380 new COVID-19 cases, 5 deaths reported Thursday in Mississippi
In South Mississippi, there were 45 new cases and no new deaths reported Thursday.
JACKSON, Miss. (WLOX) - The Mississippi State Department of Health reported 380 new cases of COVID-19 and five new deaths in the state Thursday. The number of new cases is the total reported between 3pm Tuesday and 3pm Wednesday.
In the six lower counties of the state, there were 45 new cases and no new deaths. The new cases were reported in Harrison County (30), Jackson County (6), Pearl River County (5), George County (2), Hancock County (1), and Stone County (1).
|County||# of Confirmed Cases||# of Deaths||# of LTC Cases||# of LTC Deaths|
Five new deaths were reported in Mississippi but none in the six lower counties.
As of Nov. 17 at 3pm, there have been a total of 510,322 cases and 10,222 deaths reported in Mississippi.
*The charts and information below have not yet been updated on the MSDH website.*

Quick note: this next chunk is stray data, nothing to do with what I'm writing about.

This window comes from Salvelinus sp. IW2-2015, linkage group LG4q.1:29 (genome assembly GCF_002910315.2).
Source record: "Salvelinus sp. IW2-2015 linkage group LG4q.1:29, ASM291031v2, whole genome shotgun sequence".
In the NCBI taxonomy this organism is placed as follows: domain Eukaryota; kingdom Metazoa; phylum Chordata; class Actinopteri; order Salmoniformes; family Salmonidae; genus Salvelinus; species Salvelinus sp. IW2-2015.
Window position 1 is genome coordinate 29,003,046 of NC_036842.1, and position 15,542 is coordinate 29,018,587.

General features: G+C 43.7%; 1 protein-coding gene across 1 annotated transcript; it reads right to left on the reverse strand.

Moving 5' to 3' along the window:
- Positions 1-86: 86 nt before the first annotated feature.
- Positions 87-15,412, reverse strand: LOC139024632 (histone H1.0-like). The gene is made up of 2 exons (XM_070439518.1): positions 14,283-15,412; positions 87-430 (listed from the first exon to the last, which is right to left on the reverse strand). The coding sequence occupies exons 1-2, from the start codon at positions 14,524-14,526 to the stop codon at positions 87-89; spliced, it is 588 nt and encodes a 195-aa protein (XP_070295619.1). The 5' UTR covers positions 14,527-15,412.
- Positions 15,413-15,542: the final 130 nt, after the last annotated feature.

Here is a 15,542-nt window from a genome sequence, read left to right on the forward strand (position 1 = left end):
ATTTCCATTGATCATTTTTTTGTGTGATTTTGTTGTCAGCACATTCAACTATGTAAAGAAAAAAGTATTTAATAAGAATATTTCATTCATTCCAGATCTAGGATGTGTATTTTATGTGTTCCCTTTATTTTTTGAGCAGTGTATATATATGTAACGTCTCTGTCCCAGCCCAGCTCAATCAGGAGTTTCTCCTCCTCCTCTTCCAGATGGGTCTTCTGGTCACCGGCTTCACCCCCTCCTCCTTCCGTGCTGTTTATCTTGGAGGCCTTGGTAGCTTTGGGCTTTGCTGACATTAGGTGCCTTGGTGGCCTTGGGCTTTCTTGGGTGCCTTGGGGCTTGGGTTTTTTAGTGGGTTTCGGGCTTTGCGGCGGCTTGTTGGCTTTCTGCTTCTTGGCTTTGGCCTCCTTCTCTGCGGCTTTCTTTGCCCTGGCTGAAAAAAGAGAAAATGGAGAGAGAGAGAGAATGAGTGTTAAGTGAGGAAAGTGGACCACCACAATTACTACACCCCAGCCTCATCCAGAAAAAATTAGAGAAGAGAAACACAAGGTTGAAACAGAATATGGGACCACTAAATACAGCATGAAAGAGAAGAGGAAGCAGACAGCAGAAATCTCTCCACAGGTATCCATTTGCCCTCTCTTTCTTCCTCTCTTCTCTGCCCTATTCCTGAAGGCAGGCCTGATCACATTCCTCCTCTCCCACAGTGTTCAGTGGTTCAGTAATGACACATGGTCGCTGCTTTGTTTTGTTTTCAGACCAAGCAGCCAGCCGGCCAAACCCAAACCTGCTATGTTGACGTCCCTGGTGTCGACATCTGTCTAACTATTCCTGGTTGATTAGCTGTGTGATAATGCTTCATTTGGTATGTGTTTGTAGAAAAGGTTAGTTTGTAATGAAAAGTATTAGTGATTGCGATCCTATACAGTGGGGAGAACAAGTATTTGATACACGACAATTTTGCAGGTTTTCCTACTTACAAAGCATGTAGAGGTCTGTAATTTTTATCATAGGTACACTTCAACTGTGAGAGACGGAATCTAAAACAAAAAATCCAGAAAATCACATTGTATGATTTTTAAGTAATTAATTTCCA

As of Nov. 16, there were 148 people hospitalized in Mississippi with confirmed infections. Of those, 50 were in the ICU and 27 were on a ventilator. The majority of those hospitalized are not vaccinated, according to MSDH.
Cases among adults ages 25-39 are highest, warns MSDH. However, the majority of people who have died from COVID-19 are over the age of 65.
COVID-19 vaccinations for Mississippians are available at no cost from MSDH sites around the state, and from local pharmacies and healthcare providers. In all, the Mississippi Department of Health reports that 46 percent of the state’s residents have been vaccinated as of Nov. 3. To see the most recent vaccination report from MSDH, click here.
Anyone wanting to be tested for COVID-19 can complete a pre-screening by calling one of the following hotlines:
- Memorial Hospital Coronavirus Hotline: 228-867-5000
- Singing River Health System Coronavirus Hotline: 228-809-5044
- MS Dept. of Health Coronavirus Hotline: 877-978-6453.
In order to determine the presumed number of people who have recovered from the virus, state health officials say the patient must meet one of two criteria. For patients who were NOT hospitalized, they are considered recovered if they have not tested positive for the virus after 14 days. For patients who were hospitalized or if hospitalization was unknown, they are presumed recovered if it has been 21 days or more since they tested positive.
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